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Bland soft tissue spindle cell neoplasms are frequently encountered by pathologists in their daily work. Perineurioma of the soft tissue is a benign peripheral nerve sheath tumour composed of bland spindle cells with storiform and whorls within a collagenous to myxoid matrix.(1)
Herein, we describe the case of a 53-year-old man who was admitted to our hospital for a right gluteal mass. Computed tomography (CT) revealed a well-circumscribed heterogeneously enhancing tumour occupying the right gluteal region – which was possibly intramuscular in location – with the right sciatic nerve not well-delineated from the mass (
(a) CT image shows a well-circumscribed heterogeneously enhancing tumour occupying the right gluteal region, which is possibly intramuscular in location. (b) Photograph shows the gross appearance of the surgical specimen, which demonstrates a solid cystic appearance with myxoid cut surface.
Microscopic examination revealed a well-circumscribed, unencapsulated nodular lesion composed of a proliferation of bland to bipolar spindle cells in fascicles within a collagenised and myxoid oedematous stroma. Focal myxoid change and whorled growth pattern were identified. No nuclear atypia or increased mitoses suggestive of malignancy was seen. The spindle cells were negative for many epithelial and mesenchymal markers, such as AE1/3, MNF116, SMA, desmin, h-caldesmon, CD34, S100, Glut-1, MDM2 and CDK4. Only epithelial membrane antigen (EMA), a nonspecific epithelial marker, was tested positive (
Photomicrographs show (a) proliferation of bland to bipolar spindle cells in fascicles with whorled growth pattern and (b) focal myxoid change (Haematoxylin & eosin, × 20). These cells are positive for (c) epithelial membrane antigen and (d) MUC1.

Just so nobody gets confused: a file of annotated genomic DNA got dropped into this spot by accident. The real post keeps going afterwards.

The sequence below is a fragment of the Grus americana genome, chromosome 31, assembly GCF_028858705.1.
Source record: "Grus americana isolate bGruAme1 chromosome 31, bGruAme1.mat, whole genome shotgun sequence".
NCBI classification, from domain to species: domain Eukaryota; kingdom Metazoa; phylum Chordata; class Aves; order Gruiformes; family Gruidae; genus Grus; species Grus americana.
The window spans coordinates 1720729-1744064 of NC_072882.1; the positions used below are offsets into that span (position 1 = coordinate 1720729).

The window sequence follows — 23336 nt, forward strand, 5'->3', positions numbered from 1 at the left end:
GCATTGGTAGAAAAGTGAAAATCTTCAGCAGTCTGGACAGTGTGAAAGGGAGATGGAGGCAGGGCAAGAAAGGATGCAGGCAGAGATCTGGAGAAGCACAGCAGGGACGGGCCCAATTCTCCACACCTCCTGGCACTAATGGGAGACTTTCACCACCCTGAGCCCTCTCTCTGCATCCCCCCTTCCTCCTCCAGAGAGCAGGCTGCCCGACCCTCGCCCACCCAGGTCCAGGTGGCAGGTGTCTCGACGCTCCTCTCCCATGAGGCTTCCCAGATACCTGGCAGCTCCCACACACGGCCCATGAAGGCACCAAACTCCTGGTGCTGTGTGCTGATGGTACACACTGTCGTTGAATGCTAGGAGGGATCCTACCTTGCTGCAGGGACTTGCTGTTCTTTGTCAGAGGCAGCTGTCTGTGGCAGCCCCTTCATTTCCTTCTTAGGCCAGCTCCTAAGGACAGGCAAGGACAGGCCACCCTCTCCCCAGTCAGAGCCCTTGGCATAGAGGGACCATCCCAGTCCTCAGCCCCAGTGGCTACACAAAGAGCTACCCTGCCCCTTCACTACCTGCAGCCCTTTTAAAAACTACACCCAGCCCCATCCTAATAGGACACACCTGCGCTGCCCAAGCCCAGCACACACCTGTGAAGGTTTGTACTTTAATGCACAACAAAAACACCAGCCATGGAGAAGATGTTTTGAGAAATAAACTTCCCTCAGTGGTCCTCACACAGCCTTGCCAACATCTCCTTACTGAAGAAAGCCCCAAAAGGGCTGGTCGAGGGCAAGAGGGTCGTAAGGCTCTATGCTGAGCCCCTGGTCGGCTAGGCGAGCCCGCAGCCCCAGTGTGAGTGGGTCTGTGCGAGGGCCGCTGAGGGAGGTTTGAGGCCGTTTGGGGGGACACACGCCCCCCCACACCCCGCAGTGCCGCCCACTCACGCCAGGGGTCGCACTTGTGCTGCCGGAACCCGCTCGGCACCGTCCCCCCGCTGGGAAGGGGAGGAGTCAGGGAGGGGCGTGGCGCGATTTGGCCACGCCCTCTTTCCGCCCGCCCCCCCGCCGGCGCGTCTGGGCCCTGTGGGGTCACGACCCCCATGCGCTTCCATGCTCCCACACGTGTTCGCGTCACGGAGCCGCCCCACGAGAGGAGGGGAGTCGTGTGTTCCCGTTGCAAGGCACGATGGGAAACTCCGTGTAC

However, on subsequent review by a sarcoma pathologist, the lesional cells were found to be positive for MUC4 immunohistochemical staining, which is typically not seen in perineuriomas.(2) FUS gene rearrangement was detected using fluorescence in situ hybridisation (FISH) (
(a & b) Images show interphase nuclei of the tumour cell demonstrating rearrangement of the FUS gene using fluorescence in-situ hybridisation. The FUS dual color break-apart probe consists of two direct-labelled probes hybridised to 16p11.2 band. The orange fluorochrome direct-labelled probe hybridised proximal to the FUS gene while the green fluorochrome direct-labelled probe hybridised to the distal end of the FUS gene. The signal pattern in these images consist of one fusion (yellow arrow), one orange (red arrow) and one green (green arrow) signals, indicating disruption of the FUS gene at 16p11.2.
LGFMS was first described by Evans in 1987(3) as a histological deceptively bland fibromyxoid neoplasm with metastatic potential and a propensity for late local recurrence.(1,3,4) As demonstrated in this case, LGFMS may be difficult to identify histologically. Most often, the cases are misdiagnosed as benign conditions with bland spindle cells and focal myxoid change such as perineurioma, neurofibroma, nodular fasciitis and many other entities.(3-5) This can occur especially in centres where general pathologists with no subspecialisation see most of the soft tissue cases, or where there is a lack of sarcoma pathologists, multidisciplinary discussion, and access to appropriate immunohistochemical stains or molecular tests. Immunohistochemistry plays a vital role in differentiating this tumour from other entities. MUC4, a transmembrane glycoprotein that functions in cell signalling pathways, is aberrantly expressed in LGFMS, with high sensitivity and specificity.(2) EMA has also been found to be positive in 80% of LGFMS.(1)